AN OUTSTANDING FACTOR THAT
contributed to the adoration of the cross image within the Romish
church was the famous "vision of the cross" and Constantine's
subsequent, though questionable, "conversion."
As Constantine and his soldiers
approached Rome, they were about to face what is known as the
Battle of Milvian Bridge.
According to the custom of the time, the haruspices (those who
employed divination by such means as reading the entrails of
sacrificial animals) were called to give advice. (The Bible
records how the king of Babylon had followed the same practice:
"For the king of Babylon stood at the parting of the way, at the
head of the two ways, to use divination: he made his arrows
bright, he consulted with images, he looked in the liver"--Ezekiel
21:21). In the case of Constantine, he was told that the gods
would not come to his aid, that he would suffer defeat in the
battle. But then in a vision or dream, as he related later, there
appeared a cross to him and the words, "In this sign conquer." The
next day--October28, 312--he advanced behind a standard portraying
a cross. He was victorious in that battle, defeated his
rival, and professed conversion.
It is admitted
on all sides, however, that Constantine's vision of the cross may
not be historically true. The only authority from whom the
story has been gathered by historians is Eusebius. But if
Constantine did have such a vision, are we to suppose its author
was Jesus Christ? Would the Prince of Peace instruct a sun worship emperor to make a
military banner embodying the cross and to conquer and kill in
Constantine And The Cross
The Roman Empire (of which Constantine became the head) has been
described in the Scriptures as a "beast." Daniel saw four
great beasts which represented four world empires--Babylon (a
lion), Medo--Persia (a bear), Greece (a leopard), and Rome. The
fourth beast, the Roman Empire, was so horrible that it was
symbolized by a beast unlike any other (Daniel 7:1-8). We see no
reason to suppose that Christ would tell Constantine to conquer
with the sign of the cross to further the beast system of Rome,
But if the
vision was not of God, how can we explain the conversion of
Constantine? Actually, his conversion is questionable.
Even though he had much to do with the establishment of certain
church practices of the time, the facts plainly show that he was
not truly converted--not in the Biblical sense of the word.
Historians admit that his conversion was "nominal, even by
most obvious indication that he was not truly converted may be
seen from the fact that after his conversion, he committed several
murders-including the murder of his own wife and son!
According to the Bible "no murderer hath eternal life abiding in
him" (1 John 3:15).
first marriage was to Minervina, by whom he had a son named
Crispus. His second wife, Fausta, bore him three daughters and
three sons. Crispus became an outstanding soldier and help
to his father. Yet, in 326--very shortly after directing the
Nicene Council-he had hls son put to death. The story is
that Crispus had made love to Fausta. At least this was the
accusation of Fausta. But this may have been her method of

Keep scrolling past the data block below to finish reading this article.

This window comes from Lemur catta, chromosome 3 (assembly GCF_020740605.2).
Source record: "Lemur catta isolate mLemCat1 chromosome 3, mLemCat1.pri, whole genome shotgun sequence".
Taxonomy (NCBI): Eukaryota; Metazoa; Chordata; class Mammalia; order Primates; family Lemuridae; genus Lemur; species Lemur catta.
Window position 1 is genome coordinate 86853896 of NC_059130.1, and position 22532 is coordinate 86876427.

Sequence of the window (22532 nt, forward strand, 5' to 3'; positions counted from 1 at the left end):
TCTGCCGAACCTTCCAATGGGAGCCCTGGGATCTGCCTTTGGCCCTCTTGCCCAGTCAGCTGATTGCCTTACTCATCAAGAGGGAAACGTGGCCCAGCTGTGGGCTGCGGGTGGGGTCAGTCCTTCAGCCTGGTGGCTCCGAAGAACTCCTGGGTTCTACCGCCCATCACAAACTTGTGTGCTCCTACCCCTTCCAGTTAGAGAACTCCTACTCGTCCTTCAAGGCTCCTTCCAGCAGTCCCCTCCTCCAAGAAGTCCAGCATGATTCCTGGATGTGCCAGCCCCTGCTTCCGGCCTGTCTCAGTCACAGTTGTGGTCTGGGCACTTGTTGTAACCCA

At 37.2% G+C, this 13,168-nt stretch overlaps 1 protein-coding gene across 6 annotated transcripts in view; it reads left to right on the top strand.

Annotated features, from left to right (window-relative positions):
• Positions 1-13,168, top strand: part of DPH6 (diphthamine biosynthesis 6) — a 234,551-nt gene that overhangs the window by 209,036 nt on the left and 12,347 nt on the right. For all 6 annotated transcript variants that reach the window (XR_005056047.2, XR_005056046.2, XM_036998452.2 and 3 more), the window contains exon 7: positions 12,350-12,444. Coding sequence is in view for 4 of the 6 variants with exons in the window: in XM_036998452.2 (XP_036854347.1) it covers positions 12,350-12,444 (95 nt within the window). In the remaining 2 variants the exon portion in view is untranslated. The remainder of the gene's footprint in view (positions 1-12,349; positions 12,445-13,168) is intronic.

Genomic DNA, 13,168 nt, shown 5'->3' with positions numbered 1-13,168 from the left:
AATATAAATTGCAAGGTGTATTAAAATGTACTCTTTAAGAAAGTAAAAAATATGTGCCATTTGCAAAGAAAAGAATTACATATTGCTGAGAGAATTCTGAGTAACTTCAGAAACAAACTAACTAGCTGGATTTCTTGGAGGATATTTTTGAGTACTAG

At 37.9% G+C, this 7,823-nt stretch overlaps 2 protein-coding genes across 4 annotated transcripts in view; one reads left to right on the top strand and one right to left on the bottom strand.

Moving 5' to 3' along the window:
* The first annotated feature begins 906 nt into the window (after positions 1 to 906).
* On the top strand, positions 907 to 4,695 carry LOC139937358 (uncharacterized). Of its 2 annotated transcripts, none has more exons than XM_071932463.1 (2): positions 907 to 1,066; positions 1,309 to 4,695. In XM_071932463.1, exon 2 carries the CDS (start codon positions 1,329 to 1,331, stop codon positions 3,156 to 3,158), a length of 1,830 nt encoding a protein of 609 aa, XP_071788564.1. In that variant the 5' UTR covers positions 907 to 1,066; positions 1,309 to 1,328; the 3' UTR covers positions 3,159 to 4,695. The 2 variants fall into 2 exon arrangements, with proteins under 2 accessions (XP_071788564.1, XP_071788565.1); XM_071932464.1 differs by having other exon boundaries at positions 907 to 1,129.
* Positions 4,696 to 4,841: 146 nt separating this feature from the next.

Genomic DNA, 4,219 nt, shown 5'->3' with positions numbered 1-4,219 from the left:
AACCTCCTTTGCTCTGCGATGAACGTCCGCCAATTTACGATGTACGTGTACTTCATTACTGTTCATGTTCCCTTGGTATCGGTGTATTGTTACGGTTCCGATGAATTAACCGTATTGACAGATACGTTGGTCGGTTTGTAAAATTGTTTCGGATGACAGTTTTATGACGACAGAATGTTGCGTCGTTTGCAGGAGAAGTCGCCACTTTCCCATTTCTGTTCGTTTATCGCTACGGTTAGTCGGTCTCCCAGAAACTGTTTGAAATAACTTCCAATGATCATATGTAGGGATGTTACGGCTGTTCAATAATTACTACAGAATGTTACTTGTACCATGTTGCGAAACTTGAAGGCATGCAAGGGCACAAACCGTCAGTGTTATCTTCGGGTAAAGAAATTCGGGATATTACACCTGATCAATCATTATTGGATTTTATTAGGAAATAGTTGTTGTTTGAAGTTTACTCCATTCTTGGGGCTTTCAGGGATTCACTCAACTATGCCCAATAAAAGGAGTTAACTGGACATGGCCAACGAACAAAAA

getting him out of the way, so one of her sons might have claim to
the throne! Constantine's mother, however, persuaded him that his
wife "had yielded to his son" Constantine had Fausta suffocated to
death in an overheated bath. About this same time he had his
sister's son flogged to death and her husband strangled --even
though he had promised he would spare his life.
things are summed up in the following words from The Catholic
Encyclopedia "Even after his conversion he caused the execution of
his brother--in--law Licinius, and of the latter's son, as well as
of Crispus his own son by his first marriage, and of his wife
Fausta....After reading these cruelties it is hard to believe that
the same emperor could at times have mild and tender impulses; but
human nature is full of contradictions."
Constantine did show numerous favors toward the
Christians, abolished death by crucifixion, and the persecutions
which had become so cruel at Rome ceased. But did he make
these decisions purely from Christian convictions or did he have
political motives? Quoting again from The Catholic Encyclopedia:
Some bishops, blinded by the splendor of the court, even
went so far as to laud the emperor as an angel of God, as a sacred
being, and to prophesy that he would, like the Son of God, reign
in heaven. It has consequently been asserted that
Constantine favored Christianity merely
from political motives, and he has been regarded as an
enlightened despot who made use
of religion only to advance his policy."
Such was the
conclusion of the noted historian Durant regarding Constantine.
"Was his conversion sincere--was it an act of religious belief, or
a consummate stroke of political wisdom? Probably the
latter....He seldom conformed to the ceremonial requirements of
Christian worship. His letters to Christian bishops make it
clear that he cared little for the theological differences that
agitated Christendom--though he was willing to suppress dissent in
the interests of imperial unity.
Throughout his reign he treated the bishops as his political
aides: he summoned them, presided over their councils, and agreed
to enforce whatever opinion their majority should formulate.
A real believer would have been a Christian first and a statesman
afterward: with Constantine it was the reverse. Christianity was to him a means, not